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Election Race Kicks off
July 29, 2011   
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President Bronisław Komorowski has said that this year’s parliamentary elections will be held Oct. 9, but he has not yet formally announced the date of the ballot. This peculiar situation means that parties cannot officially start their election campaigns, although in practice these are already well under way. Billboards featuring smiling politicians from different parties and offering the public free legal advice, or asserting that the said politicians are ready to take up any challenge as a future head of government, have appeared on city streets. Parties’ press spokesmen insist that this is merely an “information campaign,” which parties have the right to pursue all year around, rather than an election campaign, which they do not.

The State Election Commission says it is “monitoring the situation” and is ready to punish those who start the election campaign too early. But few treat these declarations seriously. This fictitious state of non-campaigning will probably continue until early August, when Komorowski has to officially announce the election date.

Observers agree that the electioneering will be fierce, with parties seizing any opportunity to stick a knife into the backs of their political opponents.

Polls indicate that the ruling Civic Platform (PO) is likely to stay in power and become the first party to manage such a feat since the fall of communism in 1989. If these predictions come true, the economically liberal PO party will govern independently or in coalition for another parliamentary term. Some polls show that PO may win around 50 percent of the vote, which would enable the party to form a government on its own. If a coalition is needed, PO will most probably consider not only its existing junior coalition partner, the Polish People’s Party (PSL), but also the left-wing Democratic Left Alliance (SLD). Of course, PO politicians remain tight lipped on who their final choice of bedfellow will be.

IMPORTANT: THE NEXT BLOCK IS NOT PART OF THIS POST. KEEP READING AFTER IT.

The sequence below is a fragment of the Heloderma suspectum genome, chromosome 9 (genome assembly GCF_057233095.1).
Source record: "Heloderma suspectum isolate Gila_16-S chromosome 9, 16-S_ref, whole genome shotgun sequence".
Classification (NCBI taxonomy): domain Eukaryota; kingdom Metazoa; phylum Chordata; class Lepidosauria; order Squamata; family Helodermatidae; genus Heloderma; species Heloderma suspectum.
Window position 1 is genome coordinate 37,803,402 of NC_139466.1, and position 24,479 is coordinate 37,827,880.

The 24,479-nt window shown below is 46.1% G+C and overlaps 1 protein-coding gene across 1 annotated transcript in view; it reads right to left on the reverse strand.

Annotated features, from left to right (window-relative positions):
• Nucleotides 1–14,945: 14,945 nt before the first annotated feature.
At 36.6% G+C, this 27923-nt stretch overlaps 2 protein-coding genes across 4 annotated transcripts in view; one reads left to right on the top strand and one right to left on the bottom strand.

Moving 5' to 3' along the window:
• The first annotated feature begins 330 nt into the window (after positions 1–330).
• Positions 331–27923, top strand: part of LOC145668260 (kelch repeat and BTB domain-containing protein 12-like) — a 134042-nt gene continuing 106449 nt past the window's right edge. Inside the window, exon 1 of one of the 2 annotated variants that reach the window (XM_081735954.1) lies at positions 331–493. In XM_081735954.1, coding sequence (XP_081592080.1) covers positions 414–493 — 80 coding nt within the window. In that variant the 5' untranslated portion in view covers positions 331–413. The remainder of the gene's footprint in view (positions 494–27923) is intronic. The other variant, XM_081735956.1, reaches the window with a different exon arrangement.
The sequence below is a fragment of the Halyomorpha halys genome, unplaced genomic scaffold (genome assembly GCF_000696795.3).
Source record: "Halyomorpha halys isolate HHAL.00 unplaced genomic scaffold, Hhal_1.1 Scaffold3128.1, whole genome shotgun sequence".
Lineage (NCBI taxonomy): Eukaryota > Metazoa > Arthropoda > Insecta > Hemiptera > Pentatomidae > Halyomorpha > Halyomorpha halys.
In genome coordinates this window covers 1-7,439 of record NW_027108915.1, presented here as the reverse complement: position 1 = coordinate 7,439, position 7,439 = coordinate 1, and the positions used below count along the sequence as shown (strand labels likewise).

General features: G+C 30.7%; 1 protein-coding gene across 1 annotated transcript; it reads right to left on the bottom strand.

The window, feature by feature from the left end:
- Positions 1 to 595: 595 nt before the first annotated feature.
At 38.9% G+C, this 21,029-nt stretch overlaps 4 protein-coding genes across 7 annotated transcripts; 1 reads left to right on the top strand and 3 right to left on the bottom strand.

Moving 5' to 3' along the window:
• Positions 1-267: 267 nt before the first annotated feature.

One thing is certain—an alliance with Law and Justice (PiS), the only party which is now openly and consistently hostile to the government, is out of the question. PiS’s popularity ratings are too low for the party to be realistically able to plan on taking power. Observers say this will probably make its campaigning even more aggressive. One of the leading topics will certainly be last year’s crash of the Polish president’s plane near Smolensk, western Russia. PiS has recently published its own report on the disaster, which criticizes the government and claims it was mainly to blame for the crash. PiS has also accused the government of conducting an ineffective investigation into the disaster designed to placate Moscow. Meanwhile, PO has been delaying the publication of a special government commission’s report on the crash for almost a month, which makes the situation even more tense. This summer is going to be a very hot period in Polish politics.
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